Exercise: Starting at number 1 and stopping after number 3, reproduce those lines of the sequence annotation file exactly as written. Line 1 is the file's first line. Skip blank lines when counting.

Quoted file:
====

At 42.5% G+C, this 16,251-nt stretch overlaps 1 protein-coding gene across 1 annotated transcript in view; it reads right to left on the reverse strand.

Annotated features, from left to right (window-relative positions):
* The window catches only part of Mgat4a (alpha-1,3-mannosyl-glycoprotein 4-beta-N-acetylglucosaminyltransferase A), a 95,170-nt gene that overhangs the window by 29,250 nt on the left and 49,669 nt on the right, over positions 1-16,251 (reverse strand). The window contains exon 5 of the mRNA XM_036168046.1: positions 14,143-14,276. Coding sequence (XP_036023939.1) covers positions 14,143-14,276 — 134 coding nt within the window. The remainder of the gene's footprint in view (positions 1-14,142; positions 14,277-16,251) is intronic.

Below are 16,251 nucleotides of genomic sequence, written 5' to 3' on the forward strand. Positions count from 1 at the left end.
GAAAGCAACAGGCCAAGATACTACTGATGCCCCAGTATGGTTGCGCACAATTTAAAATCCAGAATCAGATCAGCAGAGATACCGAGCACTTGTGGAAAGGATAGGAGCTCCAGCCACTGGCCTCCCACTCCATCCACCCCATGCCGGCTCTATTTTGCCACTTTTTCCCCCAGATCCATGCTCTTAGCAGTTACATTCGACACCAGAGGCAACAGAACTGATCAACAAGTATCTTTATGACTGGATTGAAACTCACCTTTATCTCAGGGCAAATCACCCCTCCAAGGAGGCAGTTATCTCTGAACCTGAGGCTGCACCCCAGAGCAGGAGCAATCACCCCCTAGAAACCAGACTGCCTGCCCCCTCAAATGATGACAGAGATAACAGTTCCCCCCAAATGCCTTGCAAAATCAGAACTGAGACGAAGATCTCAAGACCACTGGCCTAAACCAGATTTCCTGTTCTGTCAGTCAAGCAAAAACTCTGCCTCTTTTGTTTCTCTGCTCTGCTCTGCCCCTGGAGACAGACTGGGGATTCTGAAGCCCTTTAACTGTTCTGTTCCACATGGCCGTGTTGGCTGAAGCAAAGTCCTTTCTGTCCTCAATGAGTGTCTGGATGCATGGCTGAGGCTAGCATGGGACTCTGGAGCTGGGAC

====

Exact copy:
At 42.5% G+C, this 16,251-nt stretch overlaps 1 protein-coding gene across 1 annotated transcript in view; it reads right to left on the reverse strand.

Annotated features, from left to right (window-relative positions):
* The window catches only part of Mgat4a (alpha-1,3-mannosyl-glycoprotein 4-beta-N-acetylglucosaminyltransferase A), a 95,170-nt gene that overhangs the window by 29,250 nt on the left and 49,669 nt on the right, over positions 1-16,251 (reverse strand). The window contains exon 5 of the mRNA XM_036168046.1: positions 14,143-14,276. Coding sequence (XP_036023939.1) covers positions 14,143-14,276 — 134 coding nt within the window. The remainder of the gene's footprint in view (positions 1-14,142; positions 14,277-16,251) is intronic.